Mondays are for Church History - 10/17/16
Gonzalez, Justo L. The Story of Christianity: The Reformation to the Present Day. Revised and Updated ed. Vol. 2. New York: HarperCollins, 2010b. Kindle Electronic Edition.
Chapter 9 “Further Developments within Lutheranism” Loc. 1747-1897.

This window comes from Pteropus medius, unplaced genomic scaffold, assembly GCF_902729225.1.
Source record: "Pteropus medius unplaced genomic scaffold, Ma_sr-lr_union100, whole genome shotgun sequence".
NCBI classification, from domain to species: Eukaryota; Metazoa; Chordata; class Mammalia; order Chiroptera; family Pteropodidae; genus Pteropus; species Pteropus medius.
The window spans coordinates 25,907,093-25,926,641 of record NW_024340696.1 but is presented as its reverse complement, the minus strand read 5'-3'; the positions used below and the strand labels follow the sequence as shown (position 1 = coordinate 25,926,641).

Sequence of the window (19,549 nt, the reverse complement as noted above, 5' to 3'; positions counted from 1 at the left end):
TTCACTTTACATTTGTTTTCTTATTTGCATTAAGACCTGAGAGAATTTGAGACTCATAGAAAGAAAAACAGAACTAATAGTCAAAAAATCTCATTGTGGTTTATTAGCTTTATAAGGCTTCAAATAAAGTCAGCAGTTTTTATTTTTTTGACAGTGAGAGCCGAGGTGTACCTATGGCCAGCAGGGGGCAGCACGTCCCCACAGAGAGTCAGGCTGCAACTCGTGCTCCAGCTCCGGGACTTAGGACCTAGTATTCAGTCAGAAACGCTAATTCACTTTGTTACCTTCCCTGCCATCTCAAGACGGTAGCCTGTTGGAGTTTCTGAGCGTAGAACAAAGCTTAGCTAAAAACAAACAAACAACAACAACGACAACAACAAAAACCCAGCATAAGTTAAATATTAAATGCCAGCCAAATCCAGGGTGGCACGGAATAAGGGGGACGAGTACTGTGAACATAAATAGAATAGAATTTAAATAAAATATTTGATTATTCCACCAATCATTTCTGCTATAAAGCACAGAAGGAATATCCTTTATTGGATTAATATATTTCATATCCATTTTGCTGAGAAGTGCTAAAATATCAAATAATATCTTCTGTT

After a peace treaty in Nuremberg in 1532, which stipulated that the Lutheran doctrines could not expand, the growth of the faith continued (Gonzalez 2010b, Loc. 1754). Gonzalez details some of the complex political situations which contributed to the spread of Lutheranism during the 1530s, including various invasions and the death of several rulers who were loyal to Rome. There were also failures among the Protestants. Notably, Philip of Hesse remained married to a wife with whom he was not intimate, so secretly married a second wife (Gonzalez 2010b, Loc. 1782), creating a scandal. Other setbacks included a Saxon duke who, though Protestant, declined to contribute to a rebellious alliance with the others. Further, Luther’s death in 1546 eroded some of the unity in the movement. Finally, the emperor invaded and captured numerous leaders, then imposed the “Augsburg Interim” (Gonzalez 2010b, Loc. 1798), a temporary command to unity with Rome in many matters. This was not accepted widely. This sentiment sparked military retaliation (Gonzalez 2010b, Loc. 1813). After some negotiations it was agreed that the people of a region could hold the religious vow of their ruler (Gonzalez 2010b, Loc. 1827). This applied only to Roman and Lutheran faiths, not the more radical branches of the Reformation. Gonzalez points out that farther to the north, in Scandinavia, the Lutheran points of view were taken up by the monarchs and embraced solidly (Gonzalez 2010b, Loc. 1844). After some turbulent starts, Protestantism was allowed to be taken up freely. By 1533 it was firmly established (Gonzalez 2010b, Loc. 1866).
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